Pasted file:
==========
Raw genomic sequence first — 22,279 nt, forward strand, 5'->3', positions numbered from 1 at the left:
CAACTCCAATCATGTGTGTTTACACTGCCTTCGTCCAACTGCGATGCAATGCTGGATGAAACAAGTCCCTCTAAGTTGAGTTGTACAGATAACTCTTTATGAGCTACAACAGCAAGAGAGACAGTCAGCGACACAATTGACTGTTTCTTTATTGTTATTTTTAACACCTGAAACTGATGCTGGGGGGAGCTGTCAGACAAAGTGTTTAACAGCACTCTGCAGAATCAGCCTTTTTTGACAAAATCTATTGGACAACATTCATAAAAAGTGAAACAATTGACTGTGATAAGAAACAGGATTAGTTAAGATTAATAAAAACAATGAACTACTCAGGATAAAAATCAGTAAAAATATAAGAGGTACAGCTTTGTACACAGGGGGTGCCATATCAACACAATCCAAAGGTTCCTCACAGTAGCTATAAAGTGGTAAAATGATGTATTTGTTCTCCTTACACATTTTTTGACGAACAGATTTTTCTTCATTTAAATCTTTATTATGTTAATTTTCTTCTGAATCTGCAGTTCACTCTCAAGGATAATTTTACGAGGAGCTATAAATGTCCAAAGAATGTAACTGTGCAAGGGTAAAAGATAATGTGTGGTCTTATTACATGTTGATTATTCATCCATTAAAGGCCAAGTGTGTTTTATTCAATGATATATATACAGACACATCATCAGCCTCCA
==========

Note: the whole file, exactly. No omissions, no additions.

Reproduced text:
Raw genomic sequence first — 22,279 nt, forward strand, 5'->3', positions numbered from 1 at the left:
CAACTCCAATCATGTGTGTTTACACTGCCTTCGTCCAACTGCGATGCAATGCTGGATGAAACAAGTCCCTCTAAGTTGAGTTGTACAGATAACTCTTTATGAGCTACAACAGCAAGAGAGACAGTCAGCGACACAATTGACTGTTTCTTTATTGTTATTTTTAACACCTGAAACTGATGCTGGGGGGAGCTGTCAGACAAAGTGTTTAACAGCACTCTGCAGAATCAGCCTTTTTTGACAAAATCTATTGGACAACATTCATAAAAAGTGAAACAATTGACTGTGATAAGAAACAGGATTAGTTAAGATTAATAAAAACAATGAACTACTCAGGATAAAAATCAGTAAAAATATAAGAGGTACAGCTTTGTACACAGGGGGTGCCATATCAACACAATCCAAAGGTTCCTCACAGTAGCTATAAAGTGGTAAAATGATGTATTTGTTCTCCTTACACATTTTTTGACGAACAGATTTTTCTTCATTTAAATCTTTATTATGTTAATTTTCTTCTGAATCTGCAGTTCACTCTCAAGGATAATTTTACGAGGAGCTATAAATGTCCAAAGAATGTAACTGTGCAAGGGTAAAAGATAATGTGTGGTCTTATTACATGTTGATTATTCATCCATTAAAGGCCAAGTGTGTTTTATTCAATGATATATATACAGACACATCATCAGCCTCCA